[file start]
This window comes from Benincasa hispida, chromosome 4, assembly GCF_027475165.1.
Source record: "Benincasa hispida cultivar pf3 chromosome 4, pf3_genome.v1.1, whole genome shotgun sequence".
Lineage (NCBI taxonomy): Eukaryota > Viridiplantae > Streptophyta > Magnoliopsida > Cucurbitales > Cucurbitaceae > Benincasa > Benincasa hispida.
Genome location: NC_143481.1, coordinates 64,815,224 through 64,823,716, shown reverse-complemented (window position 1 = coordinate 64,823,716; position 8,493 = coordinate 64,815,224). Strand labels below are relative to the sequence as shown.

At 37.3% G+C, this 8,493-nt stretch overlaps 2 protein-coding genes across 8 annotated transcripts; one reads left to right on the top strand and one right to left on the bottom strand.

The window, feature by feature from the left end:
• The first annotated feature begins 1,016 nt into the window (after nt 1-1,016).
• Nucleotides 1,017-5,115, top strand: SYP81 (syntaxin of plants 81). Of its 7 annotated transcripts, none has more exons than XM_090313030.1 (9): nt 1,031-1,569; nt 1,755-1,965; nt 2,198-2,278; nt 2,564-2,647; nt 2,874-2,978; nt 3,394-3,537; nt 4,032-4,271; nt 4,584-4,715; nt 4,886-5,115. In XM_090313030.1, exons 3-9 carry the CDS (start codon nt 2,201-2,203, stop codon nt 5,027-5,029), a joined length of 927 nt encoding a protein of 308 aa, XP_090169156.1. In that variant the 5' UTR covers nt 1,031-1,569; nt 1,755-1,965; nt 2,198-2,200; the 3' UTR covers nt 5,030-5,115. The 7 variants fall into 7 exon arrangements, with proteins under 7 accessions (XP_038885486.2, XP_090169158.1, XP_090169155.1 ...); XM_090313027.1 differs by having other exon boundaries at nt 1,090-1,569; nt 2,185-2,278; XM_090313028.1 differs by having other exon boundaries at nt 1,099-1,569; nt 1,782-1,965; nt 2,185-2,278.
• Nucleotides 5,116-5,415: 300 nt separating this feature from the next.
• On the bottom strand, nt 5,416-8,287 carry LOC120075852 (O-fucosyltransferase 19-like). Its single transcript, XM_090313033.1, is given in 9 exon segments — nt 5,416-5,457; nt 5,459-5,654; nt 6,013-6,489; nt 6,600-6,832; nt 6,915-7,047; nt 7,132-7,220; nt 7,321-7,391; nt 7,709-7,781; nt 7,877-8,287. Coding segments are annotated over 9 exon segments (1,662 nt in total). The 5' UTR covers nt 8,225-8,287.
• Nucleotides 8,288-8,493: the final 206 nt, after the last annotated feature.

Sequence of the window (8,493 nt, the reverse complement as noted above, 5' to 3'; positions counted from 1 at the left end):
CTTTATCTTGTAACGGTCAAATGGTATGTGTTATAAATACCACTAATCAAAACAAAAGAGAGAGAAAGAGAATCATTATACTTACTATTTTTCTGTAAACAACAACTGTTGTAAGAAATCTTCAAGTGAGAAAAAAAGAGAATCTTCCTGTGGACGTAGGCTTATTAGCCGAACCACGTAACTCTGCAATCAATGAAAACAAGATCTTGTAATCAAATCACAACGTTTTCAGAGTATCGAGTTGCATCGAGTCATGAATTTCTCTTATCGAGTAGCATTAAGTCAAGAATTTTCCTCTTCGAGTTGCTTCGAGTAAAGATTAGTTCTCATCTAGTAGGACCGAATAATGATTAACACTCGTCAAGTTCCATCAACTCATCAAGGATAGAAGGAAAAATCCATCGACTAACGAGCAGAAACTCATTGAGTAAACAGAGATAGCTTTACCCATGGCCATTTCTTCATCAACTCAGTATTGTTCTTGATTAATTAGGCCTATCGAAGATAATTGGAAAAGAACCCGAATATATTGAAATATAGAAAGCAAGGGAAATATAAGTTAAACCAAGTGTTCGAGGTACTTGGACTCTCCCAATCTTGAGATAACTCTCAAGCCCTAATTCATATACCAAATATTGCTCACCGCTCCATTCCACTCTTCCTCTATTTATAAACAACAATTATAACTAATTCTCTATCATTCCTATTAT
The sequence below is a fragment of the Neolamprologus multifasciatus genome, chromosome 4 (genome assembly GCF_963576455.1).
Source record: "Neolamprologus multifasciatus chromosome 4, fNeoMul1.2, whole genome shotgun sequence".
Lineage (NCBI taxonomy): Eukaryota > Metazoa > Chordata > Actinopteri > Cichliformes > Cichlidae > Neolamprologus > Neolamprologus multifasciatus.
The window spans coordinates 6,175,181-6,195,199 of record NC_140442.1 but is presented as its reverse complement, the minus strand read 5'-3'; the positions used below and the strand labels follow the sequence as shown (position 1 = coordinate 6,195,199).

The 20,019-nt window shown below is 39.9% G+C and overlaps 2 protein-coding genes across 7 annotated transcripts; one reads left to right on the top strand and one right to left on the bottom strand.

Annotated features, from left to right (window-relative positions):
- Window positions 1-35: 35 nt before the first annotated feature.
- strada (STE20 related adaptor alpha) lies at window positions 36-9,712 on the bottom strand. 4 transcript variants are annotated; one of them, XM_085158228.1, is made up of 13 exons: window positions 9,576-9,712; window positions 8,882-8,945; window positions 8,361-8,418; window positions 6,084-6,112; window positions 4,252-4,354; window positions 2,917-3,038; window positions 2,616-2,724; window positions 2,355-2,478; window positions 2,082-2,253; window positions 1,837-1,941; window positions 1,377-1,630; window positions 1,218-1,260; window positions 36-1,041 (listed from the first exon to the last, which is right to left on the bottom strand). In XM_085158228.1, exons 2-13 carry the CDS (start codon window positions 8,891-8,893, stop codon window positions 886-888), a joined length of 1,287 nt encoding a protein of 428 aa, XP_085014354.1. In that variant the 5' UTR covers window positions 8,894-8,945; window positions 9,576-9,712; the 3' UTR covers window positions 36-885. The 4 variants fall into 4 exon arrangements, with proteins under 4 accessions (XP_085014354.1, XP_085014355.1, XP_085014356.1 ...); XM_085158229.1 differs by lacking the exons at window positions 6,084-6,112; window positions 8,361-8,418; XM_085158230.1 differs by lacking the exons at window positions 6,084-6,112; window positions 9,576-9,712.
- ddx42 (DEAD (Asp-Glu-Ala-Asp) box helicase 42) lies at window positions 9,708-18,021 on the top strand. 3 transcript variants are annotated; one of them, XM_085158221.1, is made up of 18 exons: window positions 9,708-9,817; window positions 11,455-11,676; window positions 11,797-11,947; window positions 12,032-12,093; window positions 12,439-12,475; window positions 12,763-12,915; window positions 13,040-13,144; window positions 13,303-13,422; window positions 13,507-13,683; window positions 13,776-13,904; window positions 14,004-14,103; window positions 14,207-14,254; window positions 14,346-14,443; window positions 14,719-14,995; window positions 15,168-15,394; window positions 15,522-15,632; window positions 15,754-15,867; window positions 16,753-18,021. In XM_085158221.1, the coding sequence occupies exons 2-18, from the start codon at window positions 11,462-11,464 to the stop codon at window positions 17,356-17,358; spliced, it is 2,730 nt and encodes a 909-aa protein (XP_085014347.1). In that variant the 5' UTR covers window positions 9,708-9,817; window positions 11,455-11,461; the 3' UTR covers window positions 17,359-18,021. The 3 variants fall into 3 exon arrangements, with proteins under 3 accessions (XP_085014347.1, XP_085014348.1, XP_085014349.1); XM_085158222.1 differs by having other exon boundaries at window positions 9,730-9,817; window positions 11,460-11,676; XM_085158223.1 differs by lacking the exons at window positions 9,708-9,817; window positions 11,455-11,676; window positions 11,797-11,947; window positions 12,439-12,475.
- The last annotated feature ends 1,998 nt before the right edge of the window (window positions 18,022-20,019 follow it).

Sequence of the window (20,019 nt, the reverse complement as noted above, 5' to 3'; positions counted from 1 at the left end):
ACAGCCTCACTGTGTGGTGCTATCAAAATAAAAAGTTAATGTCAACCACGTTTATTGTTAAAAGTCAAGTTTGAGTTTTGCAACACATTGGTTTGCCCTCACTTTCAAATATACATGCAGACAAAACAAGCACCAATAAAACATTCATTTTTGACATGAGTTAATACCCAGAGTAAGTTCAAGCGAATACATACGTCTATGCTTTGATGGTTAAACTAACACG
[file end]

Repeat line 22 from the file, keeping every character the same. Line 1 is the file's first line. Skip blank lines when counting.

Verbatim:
- ddx42 (DEAD (Asp-Glu-Ala-Asp) box helicase 42) lies at window positions 9,708-18,021 on the top strand. 3 transcript variants are annotated; one of them, XM_085158221.1, is made up of 18 exons: window positions 9,708-9,817; window positions 11,455-11,676; window positions 11,797-11,947; window positions 12,032-12,093; window positions 12,439-12,475; window positions 12,763-12,915; window positions 13,040-13,144; window positions 13,303-13,422; window positions 13,507-13,683; window positions 13,776-13,904; window positions 14,004-14,103; window positions 14,207-14,254; window positions 14,346-14,443; window positions 14,719-14,995; window positions 15,168-15,394; window positions 15,522-15,632; window positions 15,754-15,867; window positions 16,753-18,021. In XM_085158221.1, the coding sequence occupies exons 2-18, from the start codon at window positions 11,462-11,464 to the stop codon at window positions 17,356-17,358; spliced, it is 2,730 nt and encodes a 909-aa protein (XP_085014347.1). In that variant the 5' UTR covers window positions 9,708-9,817; window positions 11,455-11,461; the 3' UTR covers window positions 17,359-18,021. The 3 variants fall into 3 exon arrangements, with proteins under 3 accessions (XP_085014347.1, XP_085014348.1, XP_085014349.1); XM_085158222.1 differs by having other exon boundaries at window positions 9,730-9,817; window positions 11,460-11,676; XM_085158223.1 differs by lacking the exons at window positions 9,708-9,817; window positions 11,455-11,676; window positions 11,797-11,947; window positions 12,439-12,475.